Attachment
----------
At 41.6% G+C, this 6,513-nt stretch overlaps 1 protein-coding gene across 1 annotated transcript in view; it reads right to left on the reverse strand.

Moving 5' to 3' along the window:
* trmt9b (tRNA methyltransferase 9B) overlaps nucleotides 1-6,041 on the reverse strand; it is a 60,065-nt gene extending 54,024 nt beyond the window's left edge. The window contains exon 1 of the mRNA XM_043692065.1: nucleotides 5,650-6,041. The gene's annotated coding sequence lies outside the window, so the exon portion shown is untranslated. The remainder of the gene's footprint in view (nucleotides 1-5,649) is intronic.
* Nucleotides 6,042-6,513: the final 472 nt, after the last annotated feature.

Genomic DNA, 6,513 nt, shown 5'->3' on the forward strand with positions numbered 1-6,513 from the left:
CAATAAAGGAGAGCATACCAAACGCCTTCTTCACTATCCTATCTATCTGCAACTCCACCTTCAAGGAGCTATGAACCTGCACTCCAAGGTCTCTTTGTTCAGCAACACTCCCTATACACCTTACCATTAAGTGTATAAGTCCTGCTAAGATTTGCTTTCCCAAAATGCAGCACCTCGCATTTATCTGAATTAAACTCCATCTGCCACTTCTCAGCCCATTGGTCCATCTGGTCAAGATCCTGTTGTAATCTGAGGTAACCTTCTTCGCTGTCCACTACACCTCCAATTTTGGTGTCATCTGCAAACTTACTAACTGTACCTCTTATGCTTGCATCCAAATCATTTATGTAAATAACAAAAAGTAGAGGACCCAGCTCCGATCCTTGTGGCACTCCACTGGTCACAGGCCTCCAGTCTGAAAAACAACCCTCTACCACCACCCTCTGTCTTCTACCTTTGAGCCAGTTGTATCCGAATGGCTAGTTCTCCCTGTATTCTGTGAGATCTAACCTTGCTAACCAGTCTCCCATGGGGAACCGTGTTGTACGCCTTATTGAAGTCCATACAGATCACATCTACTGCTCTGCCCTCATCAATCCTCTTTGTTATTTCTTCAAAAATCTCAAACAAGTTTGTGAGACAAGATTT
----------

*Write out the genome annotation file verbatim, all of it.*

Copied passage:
At 41.6% G+C, this 6,513-nt stretch overlaps 1 protein-coding gene across 1 annotated transcript in view; it reads right to left on the reverse strand.

Moving 5' to 3' along the window:
* trmt9b (tRNA methyltransferase 9B) overlaps nucleotides 1-6,041 on the reverse strand; it is a 60,065-nt gene extending 54,024 nt beyond the window's left edge. The window contains exon 1 of the mRNA XM_043692065.1: nucleotides 5,650-6,041. The gene's annotated coding sequence lies outside the window, so the exon portion shown is untranslated. The remainder of the gene's footprint in view (nucleotides 1-5,649) is intronic.
* Nucleotides 6,042-6,513: the final 472 nt, after the last annotated feature.

Genomic DNA, 6,513 nt, shown 5'->3' on the forward strand with positions numbered 1-6,513 from the left:
CAATAAAGGAGAGCATACCAAACGCCTTCTTCACTATCCTATCTATCTGCAACTCCACCTTCAAGGAGCTATGAACCTGCACTCCAAGGTCTCTTTGTTCAGCAACACTCCCTATACACCTTACCATTAAGTGTATAAGTCCTGCTAAGATTTGCTTTCCCAAAATGCAGCACCTCGCATTTATCTGAATTAAACTCCATCTGCCACTTCTCAGCCCATTGGTCCATCTGGTCAAGATCCTGTTGTAATCTGAGGTAACCTTCTTCGCTGTCCACTACACCTCCAATTTTGGTGTCATCTGCAAACTTACTAACTGTACCTCTTATGCTTGCATCCAAATCATTTATGTAAATAACAAAAAGTAGAGGACCCAGCTCCGATCCTTGTGGCACTCCACTGGTCACAGGCCTCCAGTCTGAAAAACAACCCTCTACCACCACCCTCTGTCTTCTACCTTTGAGCCAGTTGTATCCGAATGGCTAGTTCTCCCTGTATTCTGTGAGATCTAACCTTGCTAACCAGTCTCCCATGGGGAACCGTGTTGTACGCCTTATTGAAGTCCATACAGATCACATCTACTGCTCTGCCCTCATCAATCCTCTTTGTTATTTCTTCAAAAATCTCAAACAAGTTTGTGAGACAAGATTT